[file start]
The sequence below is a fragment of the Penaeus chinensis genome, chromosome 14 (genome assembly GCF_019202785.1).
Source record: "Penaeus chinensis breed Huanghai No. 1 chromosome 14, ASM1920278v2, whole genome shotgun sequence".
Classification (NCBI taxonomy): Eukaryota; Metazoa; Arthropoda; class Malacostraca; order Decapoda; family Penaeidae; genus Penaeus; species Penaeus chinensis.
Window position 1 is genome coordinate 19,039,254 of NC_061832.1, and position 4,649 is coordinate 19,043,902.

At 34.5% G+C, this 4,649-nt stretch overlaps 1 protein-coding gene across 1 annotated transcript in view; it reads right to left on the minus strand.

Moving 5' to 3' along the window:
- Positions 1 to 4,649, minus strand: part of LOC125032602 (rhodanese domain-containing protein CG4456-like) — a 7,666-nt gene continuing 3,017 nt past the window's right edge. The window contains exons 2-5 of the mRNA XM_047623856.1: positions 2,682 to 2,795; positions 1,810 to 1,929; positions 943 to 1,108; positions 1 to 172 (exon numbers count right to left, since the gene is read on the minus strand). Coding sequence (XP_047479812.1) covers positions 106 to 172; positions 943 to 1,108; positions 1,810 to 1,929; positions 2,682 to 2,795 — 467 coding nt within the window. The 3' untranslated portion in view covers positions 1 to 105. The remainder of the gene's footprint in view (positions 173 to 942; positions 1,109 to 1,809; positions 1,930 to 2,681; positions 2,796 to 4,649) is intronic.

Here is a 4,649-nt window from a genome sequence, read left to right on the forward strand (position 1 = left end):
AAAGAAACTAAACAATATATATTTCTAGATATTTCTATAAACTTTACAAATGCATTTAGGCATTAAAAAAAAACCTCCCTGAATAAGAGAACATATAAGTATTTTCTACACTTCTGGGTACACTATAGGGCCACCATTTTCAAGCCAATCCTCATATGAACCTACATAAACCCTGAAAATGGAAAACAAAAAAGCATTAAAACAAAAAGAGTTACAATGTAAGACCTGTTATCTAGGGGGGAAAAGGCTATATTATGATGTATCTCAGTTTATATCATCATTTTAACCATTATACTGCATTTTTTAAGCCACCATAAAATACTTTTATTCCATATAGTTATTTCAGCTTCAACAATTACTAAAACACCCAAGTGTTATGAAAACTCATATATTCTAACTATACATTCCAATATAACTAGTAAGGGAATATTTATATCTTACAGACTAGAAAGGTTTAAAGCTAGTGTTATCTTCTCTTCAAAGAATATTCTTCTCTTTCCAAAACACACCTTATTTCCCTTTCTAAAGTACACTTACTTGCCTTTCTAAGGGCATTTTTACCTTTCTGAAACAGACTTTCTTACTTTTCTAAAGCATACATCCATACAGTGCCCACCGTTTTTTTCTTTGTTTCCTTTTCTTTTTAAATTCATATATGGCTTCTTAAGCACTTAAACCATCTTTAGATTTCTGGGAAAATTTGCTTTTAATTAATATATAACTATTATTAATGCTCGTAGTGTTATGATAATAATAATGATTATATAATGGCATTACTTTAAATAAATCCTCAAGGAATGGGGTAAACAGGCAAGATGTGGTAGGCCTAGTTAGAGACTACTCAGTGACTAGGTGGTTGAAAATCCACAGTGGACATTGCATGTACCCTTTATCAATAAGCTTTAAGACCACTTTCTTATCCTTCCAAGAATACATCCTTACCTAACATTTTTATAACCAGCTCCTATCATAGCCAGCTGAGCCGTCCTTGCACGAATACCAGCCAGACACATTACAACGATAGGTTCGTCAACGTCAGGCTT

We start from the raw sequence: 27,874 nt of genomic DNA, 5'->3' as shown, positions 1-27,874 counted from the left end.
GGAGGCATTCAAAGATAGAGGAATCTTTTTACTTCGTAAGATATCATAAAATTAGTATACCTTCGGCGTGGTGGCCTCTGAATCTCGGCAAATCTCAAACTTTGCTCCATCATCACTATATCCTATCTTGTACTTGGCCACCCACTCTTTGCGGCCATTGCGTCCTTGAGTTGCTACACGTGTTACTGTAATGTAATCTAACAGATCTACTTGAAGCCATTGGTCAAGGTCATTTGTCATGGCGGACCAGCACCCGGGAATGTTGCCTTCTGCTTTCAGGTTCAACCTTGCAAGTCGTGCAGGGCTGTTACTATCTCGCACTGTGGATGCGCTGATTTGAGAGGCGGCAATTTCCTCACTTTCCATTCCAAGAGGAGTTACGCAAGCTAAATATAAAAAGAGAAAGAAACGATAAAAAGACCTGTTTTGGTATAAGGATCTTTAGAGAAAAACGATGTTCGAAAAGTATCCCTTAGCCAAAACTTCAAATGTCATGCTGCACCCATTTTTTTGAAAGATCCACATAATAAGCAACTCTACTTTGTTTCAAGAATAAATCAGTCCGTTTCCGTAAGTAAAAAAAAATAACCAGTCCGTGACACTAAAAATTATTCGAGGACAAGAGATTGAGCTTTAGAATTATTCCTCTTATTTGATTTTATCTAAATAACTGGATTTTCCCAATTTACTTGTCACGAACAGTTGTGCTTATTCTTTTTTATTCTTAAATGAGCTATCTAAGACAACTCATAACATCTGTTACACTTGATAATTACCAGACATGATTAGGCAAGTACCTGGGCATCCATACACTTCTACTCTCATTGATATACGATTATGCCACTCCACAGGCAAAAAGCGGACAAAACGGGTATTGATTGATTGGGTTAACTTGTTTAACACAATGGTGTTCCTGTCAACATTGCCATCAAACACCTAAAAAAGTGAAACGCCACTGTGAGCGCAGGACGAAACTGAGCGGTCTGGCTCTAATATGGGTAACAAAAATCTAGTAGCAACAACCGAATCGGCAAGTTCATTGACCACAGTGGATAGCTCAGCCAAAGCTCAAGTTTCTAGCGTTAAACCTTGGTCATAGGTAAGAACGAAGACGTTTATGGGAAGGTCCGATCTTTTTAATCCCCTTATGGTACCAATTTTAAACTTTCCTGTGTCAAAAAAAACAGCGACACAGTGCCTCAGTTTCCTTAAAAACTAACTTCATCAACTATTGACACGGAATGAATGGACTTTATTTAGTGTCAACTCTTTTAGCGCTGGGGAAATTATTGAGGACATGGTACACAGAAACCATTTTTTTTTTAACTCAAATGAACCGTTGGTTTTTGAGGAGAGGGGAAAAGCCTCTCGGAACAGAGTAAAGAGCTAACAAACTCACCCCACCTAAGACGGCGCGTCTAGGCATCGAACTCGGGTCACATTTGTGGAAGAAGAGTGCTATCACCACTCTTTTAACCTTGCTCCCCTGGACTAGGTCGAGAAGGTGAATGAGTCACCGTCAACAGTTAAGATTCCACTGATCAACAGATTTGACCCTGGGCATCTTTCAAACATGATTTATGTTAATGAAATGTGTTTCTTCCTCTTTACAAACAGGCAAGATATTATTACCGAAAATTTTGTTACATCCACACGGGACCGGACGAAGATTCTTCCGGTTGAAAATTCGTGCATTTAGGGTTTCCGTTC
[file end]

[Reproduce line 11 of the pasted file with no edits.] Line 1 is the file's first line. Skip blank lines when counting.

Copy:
GGAGGCATTCAAAGATAGAGGAATCTTTTTACTTCGTAAGATATCATAAAATTAGTATACCTTCGGCGTGGTGGCCTCTGAATCTCGGCAAATCTCAAACTTTGCTCCATCATCACTATATCCTATCTTGTACTTGGCCACCCACTCTTTGCGGCCATTGCGTCCTTGAGTTGCTACACGTGTTACTGTAATGTAATCTAACAGATCTACTTGAAGCCATTGGTCAAGGTCATTTGTCATGGCGGACCAGCACCCGGGAATGTTGCCTTCTGCTTTCAGGTTCAACCTTGCAAGTCGTGCAGGGCTGTTACTATCTCGCACTGTGGATGCGCTGATTTGAGAGGCGGCAATTTCCTCACTTTCCATTCCAAGAGGAGTTACGCAAGCTAAATATAAAAAGAGAAAGAAACGATAAAAAGACCTGTTTTGGTATAAGGATCTTTAGAGAAAAACGATGTTCGAAAAGTATCCCTTAGCCAAAACTTCAAATGTCATGCTGCACCCATTTTTTTGAAAGATCCACATAATAAGCAACTCTACTTTGTTTCAAGAATAAATCAGTCCGTTTCCGTAAGTAAAAAAAAATAACCAGTCCGTGACACTAAAAATTATTCGAGGACAAGAGATTGAGCTTTAGAATTATTCCTCTTATTTGATTTTATCTAAATAACTGGATTTTCCCAATTTACTTGTCACGAACAGTTGTGCTTATTCTTTTTTATTCTTAAATGAGCTATCTAAGACAACTCATAACATCTGTTACACTTGATAATTACCAGACATGATTAGGCAAGTACCTGGGCATCCATACACTTCTACTCTCATTGATATACGATTATGCCACTCCACAGGCAAAAAGCGGACAAAACGGGTATTGATTGATTGGGTTAACTTGTTTAACACAATGGTGTTCCTGTCAACATTGCCATCAAACACCTAAAAAAGTGAAACGCCACTGTGAGCGCAGGACGAAACTGAGCGGTCTGGCTCTAATATGGGTAACAAAAATCTAGTAGCAACAACCGAATCGGCAAGTTCATTGACCACAGTGGATAGCTCAGCCAAAGCTCAAGTTTCTAGCGTTAAACCTTGGTCATAGGTAAGAACGAAGACGTTTATGGGAAGGTCCGATCTTTTTAATCCCCTTATGGTACCAATTTTAAACTTTCCTGTGTCAAAAAAAACAGCGACACAGTGCCTCAGTTTCCTTAAAAACTAACTTCATCAACTATTGACACGGAATGAATGGACTTTATTTAGTGTCAACTCTTTTAGCGCTGGGGAAATTATTGAGGACATGGTACACAGAAACCATTTTTTTTTTAACTCAAATGAACCGTTGGTTTTTGAGGAGAGGGGAAAAGCCTCTCGGAACAGAGTAAAGAGCTAACAAACTCACCCCACCTAAGACGGCGCGTCTAGGCATCGAACTCGGGTCACATTTGTGGAAGAAGAGTGCTATCACCACTCTTTTAACCTTGCTCCCCTGGACTAGGTCGAGAAGGTGAATGAGTCACCGTCAACAGTTAAGATTCCACTGATCAACAGATTTGACCCTGGGCATCTTTCAAACATGATTTATGTTAATGAAATGTGTTTCTTCCTCTTTACAAACAGGCAAGATATTATTACCGAAAATTTTGTTACATCCACACGGGACCGGACGAAGATTCTTCCGGTTGAAAATTCGTGCATTTAGGGTTTCCGTTC